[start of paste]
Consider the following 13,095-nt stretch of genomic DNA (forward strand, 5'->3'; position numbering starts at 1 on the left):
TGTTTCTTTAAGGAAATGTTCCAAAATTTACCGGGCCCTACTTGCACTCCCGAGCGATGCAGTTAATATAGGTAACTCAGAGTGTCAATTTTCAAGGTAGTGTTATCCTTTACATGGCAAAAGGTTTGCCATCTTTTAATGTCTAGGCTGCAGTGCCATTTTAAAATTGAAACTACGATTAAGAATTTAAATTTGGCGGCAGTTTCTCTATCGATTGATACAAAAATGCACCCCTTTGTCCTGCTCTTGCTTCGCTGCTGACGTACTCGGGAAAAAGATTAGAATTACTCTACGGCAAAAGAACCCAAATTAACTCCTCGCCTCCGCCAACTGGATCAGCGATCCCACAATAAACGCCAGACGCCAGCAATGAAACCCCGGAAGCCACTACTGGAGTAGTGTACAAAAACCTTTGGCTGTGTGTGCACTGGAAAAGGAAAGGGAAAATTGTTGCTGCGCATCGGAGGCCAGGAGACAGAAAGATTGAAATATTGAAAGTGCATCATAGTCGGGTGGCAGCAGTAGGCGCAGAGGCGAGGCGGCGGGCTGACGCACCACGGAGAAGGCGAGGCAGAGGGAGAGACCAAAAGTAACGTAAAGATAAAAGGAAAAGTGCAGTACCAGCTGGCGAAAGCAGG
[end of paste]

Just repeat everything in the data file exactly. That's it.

Consider the following 13,095-nt stretch of genomic DNA (forward strand, 5'->3'; position numbering starts at 1 on the left):
TGTTTCTTTAAGGAAATGTTCCAAAATTTACCGGGCCCTACTTGCACTCCCGAGCGATGCAGTTAATATAGGTAACTCAGAGTGTCAATTTTCAAGGTAGTGTTATCCTTTACATGGCAAAAGGTTTGCCATCTTTTAATGTCTAGGCTGCAGTGCCATTTTAAAATTGAAACTACGATTAAGAATTTAAATTTGGCGGCAGTTTCTCTATCGATTGATACAAAAATGCACCCCTTTGTCCTGCTCTTGCTTCGCTGCTGACGTACTCGGGAAAAAGATTAGAATTACTCTACGGCAAAAGAACCCAAATTAACTCCTCGCCTCCGCCAACTGGATCAGCGATCCCACAATAAACGCCAGACGCCAGCAATGAAACCCCGGAAGCCACTACTGGAGTAGTGTACAAAAACCTTTGGCTGTGTGTGCACTGGAAAAGGAAAGGGAAAATTGTTGCTGCGCATCGGAGGCCAGGAGACAGAAAGATTGAAATATTGAAAGTGCATCATAGTCGGGTGGCAGCAGTAGGCGCAGAGGCGAGGCGGCGGGCTGACGCACCACGGAGAAGGCGAGGCAGAGGGAGAGACCAAAAGTAACGTAAAGATAAAAGGAAAAGTGCAGTACCAGCTGGCGAAAGCAGG